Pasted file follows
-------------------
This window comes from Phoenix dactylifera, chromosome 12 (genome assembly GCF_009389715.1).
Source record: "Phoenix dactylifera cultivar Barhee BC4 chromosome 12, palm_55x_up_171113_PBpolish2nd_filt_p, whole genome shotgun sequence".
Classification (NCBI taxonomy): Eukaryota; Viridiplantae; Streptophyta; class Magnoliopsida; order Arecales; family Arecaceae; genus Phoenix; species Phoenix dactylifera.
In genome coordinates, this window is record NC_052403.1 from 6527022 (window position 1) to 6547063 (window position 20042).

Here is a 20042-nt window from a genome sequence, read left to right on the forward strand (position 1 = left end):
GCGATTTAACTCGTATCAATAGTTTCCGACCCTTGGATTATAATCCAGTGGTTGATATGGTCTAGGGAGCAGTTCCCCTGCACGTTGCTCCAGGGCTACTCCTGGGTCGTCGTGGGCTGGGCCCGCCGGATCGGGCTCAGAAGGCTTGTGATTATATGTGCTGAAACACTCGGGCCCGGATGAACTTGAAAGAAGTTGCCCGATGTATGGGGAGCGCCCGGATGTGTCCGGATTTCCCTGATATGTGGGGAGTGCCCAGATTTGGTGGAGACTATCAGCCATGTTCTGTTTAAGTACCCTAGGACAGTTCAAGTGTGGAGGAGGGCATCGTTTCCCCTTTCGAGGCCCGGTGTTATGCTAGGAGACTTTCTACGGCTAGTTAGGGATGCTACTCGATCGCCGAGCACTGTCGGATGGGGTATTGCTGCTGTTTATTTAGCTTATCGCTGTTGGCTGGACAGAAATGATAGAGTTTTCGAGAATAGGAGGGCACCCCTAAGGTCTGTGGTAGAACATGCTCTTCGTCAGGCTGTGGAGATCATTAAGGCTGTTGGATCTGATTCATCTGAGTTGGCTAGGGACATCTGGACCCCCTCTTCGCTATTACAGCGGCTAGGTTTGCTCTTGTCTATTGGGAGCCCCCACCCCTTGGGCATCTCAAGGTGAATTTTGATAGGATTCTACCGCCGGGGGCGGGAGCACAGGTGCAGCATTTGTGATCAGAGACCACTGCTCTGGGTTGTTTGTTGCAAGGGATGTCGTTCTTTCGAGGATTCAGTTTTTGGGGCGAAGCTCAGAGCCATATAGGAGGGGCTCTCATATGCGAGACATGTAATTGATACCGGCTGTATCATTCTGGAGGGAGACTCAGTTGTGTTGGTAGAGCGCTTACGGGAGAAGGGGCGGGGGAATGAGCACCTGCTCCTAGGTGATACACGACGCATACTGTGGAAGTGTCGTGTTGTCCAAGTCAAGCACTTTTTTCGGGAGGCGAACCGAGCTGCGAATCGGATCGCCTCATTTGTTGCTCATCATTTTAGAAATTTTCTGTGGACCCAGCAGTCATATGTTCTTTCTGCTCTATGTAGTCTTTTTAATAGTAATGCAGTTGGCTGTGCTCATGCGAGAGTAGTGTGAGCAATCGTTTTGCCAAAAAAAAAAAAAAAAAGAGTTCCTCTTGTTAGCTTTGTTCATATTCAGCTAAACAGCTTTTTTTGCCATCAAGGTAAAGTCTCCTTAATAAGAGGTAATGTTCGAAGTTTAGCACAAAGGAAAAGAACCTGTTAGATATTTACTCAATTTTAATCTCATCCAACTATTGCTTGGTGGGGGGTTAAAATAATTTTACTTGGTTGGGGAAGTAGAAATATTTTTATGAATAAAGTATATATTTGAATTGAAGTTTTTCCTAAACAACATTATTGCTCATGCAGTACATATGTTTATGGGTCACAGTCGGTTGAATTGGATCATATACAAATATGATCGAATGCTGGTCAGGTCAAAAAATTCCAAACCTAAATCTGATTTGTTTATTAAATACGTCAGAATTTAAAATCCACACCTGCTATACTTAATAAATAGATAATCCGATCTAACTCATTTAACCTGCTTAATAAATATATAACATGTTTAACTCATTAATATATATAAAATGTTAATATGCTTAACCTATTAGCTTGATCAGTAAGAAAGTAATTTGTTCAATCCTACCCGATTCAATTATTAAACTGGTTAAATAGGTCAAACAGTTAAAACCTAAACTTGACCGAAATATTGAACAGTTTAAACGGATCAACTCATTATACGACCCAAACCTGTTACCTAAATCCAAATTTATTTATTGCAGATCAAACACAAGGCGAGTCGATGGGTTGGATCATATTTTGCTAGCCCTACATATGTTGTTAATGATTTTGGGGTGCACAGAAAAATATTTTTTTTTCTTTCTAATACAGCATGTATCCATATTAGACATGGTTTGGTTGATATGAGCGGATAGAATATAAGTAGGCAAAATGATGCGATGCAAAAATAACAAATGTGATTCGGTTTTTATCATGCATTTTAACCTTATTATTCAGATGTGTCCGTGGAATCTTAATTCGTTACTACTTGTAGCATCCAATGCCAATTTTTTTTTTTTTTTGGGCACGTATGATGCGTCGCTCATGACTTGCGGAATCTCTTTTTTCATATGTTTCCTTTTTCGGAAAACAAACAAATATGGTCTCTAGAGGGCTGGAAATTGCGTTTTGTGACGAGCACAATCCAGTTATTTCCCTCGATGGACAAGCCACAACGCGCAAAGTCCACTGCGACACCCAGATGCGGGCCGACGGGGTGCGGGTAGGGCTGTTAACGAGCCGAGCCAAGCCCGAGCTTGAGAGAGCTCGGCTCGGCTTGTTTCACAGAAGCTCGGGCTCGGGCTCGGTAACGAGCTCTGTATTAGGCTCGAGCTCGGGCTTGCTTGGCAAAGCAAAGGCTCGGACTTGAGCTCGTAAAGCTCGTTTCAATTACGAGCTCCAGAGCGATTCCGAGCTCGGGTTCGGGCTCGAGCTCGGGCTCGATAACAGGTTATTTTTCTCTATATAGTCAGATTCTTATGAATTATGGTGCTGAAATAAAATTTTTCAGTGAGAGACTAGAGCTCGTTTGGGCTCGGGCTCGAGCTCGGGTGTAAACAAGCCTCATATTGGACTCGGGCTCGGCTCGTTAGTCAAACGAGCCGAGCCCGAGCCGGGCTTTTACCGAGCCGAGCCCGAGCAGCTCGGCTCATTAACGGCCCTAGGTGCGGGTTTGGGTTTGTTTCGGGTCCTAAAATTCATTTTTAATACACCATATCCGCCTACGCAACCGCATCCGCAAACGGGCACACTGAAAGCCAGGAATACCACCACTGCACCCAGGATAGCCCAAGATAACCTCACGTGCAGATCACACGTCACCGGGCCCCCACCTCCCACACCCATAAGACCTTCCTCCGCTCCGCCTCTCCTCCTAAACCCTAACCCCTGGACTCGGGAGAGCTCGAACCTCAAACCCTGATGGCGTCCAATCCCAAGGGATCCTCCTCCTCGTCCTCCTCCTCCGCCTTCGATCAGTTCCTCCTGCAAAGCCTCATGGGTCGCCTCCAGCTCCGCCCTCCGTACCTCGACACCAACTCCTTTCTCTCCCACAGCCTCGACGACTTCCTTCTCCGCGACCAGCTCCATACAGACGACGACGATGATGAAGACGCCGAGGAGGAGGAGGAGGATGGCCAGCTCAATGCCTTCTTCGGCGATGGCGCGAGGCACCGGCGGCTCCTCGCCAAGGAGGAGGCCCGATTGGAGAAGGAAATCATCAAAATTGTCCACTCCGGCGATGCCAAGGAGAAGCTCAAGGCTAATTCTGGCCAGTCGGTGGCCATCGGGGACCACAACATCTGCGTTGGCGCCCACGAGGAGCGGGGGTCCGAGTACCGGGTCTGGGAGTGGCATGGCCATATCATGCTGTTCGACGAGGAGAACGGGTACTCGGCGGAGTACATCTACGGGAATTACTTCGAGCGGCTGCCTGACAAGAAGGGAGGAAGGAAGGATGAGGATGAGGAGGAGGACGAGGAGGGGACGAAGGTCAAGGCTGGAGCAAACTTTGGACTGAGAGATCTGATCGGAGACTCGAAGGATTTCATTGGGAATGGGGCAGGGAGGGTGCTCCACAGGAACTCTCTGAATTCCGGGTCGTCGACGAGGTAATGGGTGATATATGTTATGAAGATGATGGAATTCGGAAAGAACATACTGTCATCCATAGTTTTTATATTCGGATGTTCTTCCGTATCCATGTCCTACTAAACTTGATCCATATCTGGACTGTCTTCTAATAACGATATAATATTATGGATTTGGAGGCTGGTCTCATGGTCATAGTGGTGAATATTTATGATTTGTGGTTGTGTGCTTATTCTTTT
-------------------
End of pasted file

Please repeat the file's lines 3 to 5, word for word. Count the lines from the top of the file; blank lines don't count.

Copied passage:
Classification (NCBI taxonomy): Eukaryota; Viridiplantae; Streptophyta; class Magnoliopsida; order Arecales; family Arecaceae; genus Phoenix; species Phoenix dactylifera.
In genome coordinates, this window is record NC_052403.1 from 6527022 (window position 1) to 6547063 (window position 20042).

Here is a 20042-nt window from a genome sequence, read left to right on the forward strand (position 1 = left end):